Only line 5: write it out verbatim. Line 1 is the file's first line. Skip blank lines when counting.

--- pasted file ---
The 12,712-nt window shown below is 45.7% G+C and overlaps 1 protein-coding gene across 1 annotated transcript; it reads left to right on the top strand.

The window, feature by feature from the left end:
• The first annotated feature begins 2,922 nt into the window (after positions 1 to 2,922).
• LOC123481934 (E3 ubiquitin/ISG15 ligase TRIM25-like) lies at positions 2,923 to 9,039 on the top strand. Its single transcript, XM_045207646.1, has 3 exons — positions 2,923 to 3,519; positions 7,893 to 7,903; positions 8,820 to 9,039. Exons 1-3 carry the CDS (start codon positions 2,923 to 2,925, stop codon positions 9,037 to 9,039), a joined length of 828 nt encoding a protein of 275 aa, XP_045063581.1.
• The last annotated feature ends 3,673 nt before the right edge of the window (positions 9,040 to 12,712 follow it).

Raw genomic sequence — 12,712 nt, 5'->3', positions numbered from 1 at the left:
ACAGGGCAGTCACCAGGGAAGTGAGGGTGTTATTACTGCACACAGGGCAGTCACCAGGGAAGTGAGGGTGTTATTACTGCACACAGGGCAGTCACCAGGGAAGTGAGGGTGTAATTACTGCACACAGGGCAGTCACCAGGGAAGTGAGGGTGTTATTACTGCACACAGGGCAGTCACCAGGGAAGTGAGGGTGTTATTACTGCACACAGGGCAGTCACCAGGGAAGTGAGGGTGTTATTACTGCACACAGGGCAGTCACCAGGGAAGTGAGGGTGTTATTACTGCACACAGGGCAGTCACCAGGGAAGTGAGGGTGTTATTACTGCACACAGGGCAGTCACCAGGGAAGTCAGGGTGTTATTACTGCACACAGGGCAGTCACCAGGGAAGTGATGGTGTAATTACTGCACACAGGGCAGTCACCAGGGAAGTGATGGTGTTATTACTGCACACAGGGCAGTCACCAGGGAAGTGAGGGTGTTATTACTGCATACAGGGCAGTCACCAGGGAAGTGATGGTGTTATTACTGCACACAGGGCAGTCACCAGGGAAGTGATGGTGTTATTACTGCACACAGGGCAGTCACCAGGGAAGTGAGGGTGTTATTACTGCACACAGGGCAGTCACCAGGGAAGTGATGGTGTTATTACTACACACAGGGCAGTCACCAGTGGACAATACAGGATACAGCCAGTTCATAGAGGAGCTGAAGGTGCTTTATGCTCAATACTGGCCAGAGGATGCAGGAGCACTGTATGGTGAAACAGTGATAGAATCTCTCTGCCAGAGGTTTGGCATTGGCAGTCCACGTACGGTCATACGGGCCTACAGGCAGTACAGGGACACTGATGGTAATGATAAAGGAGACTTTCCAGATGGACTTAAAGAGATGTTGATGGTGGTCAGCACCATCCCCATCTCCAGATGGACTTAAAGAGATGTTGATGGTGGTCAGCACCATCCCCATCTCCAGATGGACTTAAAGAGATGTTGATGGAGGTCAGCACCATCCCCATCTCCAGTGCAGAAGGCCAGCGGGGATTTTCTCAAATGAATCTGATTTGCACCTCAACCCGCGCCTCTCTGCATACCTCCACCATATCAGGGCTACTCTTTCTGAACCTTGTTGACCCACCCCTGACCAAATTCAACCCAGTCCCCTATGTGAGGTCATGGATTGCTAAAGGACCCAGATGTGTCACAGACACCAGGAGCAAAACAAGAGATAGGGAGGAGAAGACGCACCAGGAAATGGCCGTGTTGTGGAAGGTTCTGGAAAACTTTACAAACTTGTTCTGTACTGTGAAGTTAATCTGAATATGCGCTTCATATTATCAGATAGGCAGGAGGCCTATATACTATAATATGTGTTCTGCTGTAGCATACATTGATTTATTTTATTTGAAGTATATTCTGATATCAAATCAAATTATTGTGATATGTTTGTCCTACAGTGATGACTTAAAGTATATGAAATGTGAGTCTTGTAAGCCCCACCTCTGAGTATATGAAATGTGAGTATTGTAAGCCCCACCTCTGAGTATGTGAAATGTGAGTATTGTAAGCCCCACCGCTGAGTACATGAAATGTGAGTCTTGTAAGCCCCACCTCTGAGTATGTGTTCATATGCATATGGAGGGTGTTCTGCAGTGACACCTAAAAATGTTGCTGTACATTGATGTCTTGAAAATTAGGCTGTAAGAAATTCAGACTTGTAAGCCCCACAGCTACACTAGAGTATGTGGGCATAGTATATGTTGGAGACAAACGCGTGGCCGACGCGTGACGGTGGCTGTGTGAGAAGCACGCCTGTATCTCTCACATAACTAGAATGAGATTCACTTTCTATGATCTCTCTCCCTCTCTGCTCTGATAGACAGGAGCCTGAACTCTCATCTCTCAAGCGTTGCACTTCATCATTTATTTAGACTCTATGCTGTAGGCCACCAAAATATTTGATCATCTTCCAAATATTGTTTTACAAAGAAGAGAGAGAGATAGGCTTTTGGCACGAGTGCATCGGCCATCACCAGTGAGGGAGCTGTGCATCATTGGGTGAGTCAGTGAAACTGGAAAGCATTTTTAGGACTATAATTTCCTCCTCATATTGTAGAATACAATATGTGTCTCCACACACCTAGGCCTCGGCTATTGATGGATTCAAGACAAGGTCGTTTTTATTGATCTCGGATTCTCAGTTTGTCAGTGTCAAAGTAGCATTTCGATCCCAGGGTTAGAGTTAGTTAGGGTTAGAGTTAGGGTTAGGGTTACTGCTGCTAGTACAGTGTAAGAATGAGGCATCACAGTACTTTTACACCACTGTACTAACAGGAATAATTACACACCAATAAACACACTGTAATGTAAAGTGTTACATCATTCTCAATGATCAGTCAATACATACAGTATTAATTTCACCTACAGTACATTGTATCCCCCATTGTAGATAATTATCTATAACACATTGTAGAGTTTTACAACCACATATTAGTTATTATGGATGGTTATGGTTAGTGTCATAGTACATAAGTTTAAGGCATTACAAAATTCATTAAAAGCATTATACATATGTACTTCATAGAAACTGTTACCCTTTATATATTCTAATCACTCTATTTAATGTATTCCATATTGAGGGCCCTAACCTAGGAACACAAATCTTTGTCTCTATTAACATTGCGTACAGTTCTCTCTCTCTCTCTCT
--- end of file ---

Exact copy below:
• The last annotated feature ends 3,673 nt before the right edge of the window (positions 9,040 to 12,712 follow it).